HONG KONG — Chinese leader Xi Jinping arrived in Hong Kong on Thursday ahead of the 25th anniversary of Britain’s handover and after a two-year transformation bringing the city back more closely under Communist Party control. It is Xi’s first trip outside mainland China in nearly 2½ years.
Fans waving Chinese and Hong Kong flags chanted “Welcome, welcome! Warm welcome!” as Xi’s train arrived at the station.
Xi and his wife, Peng Liyuan, were greeted by city leader Carrie Lam as they got off the train. Xi greeted supporters who greeted him on the platform, then greeted John Lee, the city’s new leader, and Leung Chun-ying, a former city manager, along with other officials.
“I am very happy to be in Hong Kong,” Xi said in a speech at Hong Kong West Kowloon Station. “It’s been five years since I last visited, and in the past five years I’ve been paying attention and thinking about Hong Kong.”
Under Xi’s leadership, China has reshaped Hong Kong over the past two years, cracking down on protest and free speech and introducing a more patriotic curriculum in schools. The changes virtually eliminated voices of opposition and caused many to leave.
Hong Kong and nearby Macau are special administrative regions that are governed separately from the rest of China, known as Mainland China.
Xi has not left China since the COVID-19 pandemic took hold. China has maintained a strict “zero-COVID” policy which aims to keep the virus out. Xi’s last overseas trip was to Myanmar in January 2020.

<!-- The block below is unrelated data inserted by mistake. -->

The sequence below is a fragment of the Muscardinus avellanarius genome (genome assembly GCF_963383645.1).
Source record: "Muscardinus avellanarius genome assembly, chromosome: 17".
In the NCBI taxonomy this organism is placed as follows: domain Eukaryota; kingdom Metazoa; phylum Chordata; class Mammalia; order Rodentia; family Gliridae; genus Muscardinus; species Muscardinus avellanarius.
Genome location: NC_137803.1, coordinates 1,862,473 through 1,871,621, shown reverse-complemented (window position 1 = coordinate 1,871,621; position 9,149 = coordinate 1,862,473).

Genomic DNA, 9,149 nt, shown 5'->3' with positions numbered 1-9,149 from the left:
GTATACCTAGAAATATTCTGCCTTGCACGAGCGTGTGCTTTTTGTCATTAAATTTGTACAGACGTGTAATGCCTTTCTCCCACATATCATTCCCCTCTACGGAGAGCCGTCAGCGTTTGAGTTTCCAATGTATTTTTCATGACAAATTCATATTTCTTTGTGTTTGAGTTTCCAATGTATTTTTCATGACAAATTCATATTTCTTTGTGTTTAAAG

At the station, Xi said Hong Kong had overcome many challenges over the years and had “risen from the ashes” with “vigorous vitality”.
“As long as we stick to the ‘one country, two systems’ framework, Hong Kong will definitely have a brighter future and make new and greater contributions to the great rejuvenation of the Chinese people,” he said.
Later Thursday, Xi is expected to visit the Hong Kong Science Park before meeting pro-Beijing politicians and tycoons, then attending a closed-door banquet hosted by Lam, the outgoing chief executive, according to local newspaper South China Morning Post. .
Xi and Peng will likely spend Thursday evening in the Chinese city of Shenzhen – 15 minutes from Hong Kong by high-speed train – and return to the city on Friday morning to witness the July Day events.
On Friday, Xi will attend a ceremony marking Hong Kong’s return to Chinese rule on July 1, 1997, and officiate an inauguration ceremony for the new government led by new leader Lee.
Ahead of his arrival in Hong Kong, thousands of guests – including senior officials, lawmakers and diplomats – checked into quarantine hotels earlier this week and took daily nucleic acid tests as part of coronavirus precautions.
Police also tightened security, designating safe zones and road closures as well as a no-fly zone for Friday.
More than 10 journalists from local and international media had their applications to cover the events of July 1 rejected earlier this week for “security reasons”, with the government saying it was “balancing the need for the work of the media and security requirements”.